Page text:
Laughing Matters — The Committee, “Soul Lessons”

Sometimes comedy illuminates hard truths with a pointed urgency that other means can’t quite achieve. Sometimes comedy is just funny. This series of posts is mostly about the former instances, but the latter is valuable, too.

The Committee started in San Francisco in the early nineteen-sixties. Launched by a couple alums of Chicago’s Second City who suspected West Coast audiences might be more amenable to political and social commentary in their improv-developed comedy, the Committee was a local sensation, drawing crowds that lined up around the block. Eventually, the troupe got some national attention, appearing regularly on The Smothers Brothers Comedy Hour and other television talk and variety shows.

Among their rounds was a stop on a 1969 episode of The Dick Cavett Show, where troupe members Mel Stewart and Howard Hesseman (then still going by the stage name Don Sturdy) performed a sketch about a Black man teaching a white friend how to pass for Black. The sketch is edgy and pointed. It’s reliant on stereotypes as the shorthand of comedy, but also knowing about the use of those stereotypes, slyly deconstructing them as a means of getting at more potent commentary. It’s more about white cluelessness, and the prejudice it breeds, than Black culture.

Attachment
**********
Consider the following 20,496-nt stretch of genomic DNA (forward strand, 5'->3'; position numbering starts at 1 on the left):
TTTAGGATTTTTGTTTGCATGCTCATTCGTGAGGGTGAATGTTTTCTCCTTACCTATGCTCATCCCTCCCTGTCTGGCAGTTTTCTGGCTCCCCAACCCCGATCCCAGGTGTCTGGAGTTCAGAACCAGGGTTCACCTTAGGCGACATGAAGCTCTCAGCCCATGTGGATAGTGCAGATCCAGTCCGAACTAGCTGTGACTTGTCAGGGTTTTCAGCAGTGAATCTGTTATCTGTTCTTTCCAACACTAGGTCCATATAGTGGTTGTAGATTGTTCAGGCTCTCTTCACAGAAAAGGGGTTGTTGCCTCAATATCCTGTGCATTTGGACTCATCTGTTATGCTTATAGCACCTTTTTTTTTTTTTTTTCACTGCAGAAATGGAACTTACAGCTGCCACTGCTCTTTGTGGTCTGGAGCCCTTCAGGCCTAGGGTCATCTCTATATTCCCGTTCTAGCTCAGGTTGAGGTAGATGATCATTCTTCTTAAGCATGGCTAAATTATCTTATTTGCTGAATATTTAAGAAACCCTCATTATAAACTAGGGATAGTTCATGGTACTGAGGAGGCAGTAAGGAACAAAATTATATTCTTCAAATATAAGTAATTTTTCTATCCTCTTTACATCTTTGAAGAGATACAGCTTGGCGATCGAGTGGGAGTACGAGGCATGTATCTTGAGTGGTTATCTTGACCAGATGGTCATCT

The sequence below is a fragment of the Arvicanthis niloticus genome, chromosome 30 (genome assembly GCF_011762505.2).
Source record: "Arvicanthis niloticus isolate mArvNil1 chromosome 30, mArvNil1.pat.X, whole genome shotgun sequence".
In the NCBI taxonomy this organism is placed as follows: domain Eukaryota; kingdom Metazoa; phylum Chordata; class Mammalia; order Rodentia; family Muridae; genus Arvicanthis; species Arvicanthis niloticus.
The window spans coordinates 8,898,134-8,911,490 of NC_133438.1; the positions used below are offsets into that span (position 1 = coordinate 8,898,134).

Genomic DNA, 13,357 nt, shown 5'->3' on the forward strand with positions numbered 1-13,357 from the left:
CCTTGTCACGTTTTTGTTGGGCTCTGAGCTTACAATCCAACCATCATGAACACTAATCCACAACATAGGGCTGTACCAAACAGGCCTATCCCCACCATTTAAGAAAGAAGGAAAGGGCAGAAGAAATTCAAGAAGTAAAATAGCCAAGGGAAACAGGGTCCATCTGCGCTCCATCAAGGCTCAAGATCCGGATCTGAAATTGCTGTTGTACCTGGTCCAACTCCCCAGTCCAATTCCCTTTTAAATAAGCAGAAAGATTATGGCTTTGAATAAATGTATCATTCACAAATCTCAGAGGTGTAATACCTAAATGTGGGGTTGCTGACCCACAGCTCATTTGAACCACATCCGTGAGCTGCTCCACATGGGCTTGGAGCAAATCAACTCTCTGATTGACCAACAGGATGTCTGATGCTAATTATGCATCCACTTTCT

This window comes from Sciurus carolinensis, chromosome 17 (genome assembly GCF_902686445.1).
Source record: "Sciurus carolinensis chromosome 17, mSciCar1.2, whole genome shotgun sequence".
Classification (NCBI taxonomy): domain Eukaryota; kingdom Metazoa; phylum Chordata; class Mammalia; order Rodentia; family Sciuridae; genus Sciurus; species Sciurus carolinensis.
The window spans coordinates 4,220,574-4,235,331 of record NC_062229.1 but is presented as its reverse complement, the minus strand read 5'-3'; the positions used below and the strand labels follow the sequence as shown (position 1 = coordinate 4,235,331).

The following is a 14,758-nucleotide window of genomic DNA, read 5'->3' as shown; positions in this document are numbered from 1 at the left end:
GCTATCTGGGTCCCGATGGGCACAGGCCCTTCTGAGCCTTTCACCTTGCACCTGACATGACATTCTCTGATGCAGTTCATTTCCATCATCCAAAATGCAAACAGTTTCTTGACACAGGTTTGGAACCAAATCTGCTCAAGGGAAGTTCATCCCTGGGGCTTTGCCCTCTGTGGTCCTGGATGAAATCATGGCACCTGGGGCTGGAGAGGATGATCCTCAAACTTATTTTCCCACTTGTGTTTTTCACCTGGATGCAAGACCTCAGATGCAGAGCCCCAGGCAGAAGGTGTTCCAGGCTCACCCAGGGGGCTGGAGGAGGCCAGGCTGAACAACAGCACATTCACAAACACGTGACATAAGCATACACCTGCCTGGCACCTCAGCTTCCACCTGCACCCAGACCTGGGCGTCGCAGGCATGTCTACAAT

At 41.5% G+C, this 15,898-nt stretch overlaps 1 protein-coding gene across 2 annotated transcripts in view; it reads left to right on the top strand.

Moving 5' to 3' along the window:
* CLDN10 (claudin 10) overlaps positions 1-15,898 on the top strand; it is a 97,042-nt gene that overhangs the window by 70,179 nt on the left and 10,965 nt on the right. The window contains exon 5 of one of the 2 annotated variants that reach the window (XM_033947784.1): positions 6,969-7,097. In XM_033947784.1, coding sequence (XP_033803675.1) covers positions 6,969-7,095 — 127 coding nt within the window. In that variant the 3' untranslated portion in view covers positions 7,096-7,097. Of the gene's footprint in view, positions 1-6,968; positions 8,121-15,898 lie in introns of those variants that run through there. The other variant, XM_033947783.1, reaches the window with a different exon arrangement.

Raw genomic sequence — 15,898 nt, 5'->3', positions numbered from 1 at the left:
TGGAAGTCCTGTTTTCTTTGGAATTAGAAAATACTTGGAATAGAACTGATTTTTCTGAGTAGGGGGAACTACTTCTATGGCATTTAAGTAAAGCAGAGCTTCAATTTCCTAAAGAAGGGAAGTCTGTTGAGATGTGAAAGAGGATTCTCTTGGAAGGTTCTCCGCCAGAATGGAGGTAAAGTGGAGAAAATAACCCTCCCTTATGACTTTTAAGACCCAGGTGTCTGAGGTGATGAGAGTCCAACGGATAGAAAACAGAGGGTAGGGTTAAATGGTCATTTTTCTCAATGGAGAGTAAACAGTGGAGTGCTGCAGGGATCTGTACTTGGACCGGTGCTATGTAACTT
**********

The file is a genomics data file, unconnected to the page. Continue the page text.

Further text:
Maybe the most definitive proof of the sketch’s quality is that it was stolen by another comedy team. Well, let’s say adapted instead. Chicago performer Tim Reid saw the committee perform the sketch on television, maybe on this very episode of The Dick Cavett Show, and recognized it as perfect fodder for his own comedy team, Tim and Tom. Working with his partner in the act, Tom Dreesen, Reid modified it to a bit they called “47th and Drexel.” Flagrant borrowing of material was was hardly a rarity at that time, and the infraction likely would have gone unnoticed if not for the fact that Hesseman and Reid became coworkers a few years later, playing Dr. Johnny Fever and Venus Flytrap, respectively, on the sitcom WKRP in Cincinnati. According to Reid, the first thing he did upon meeting Hesseman on set was fess up to the complimentary pilfering.

Previous entries in this series can be found by clicking on the “Laughing Matters” tag.

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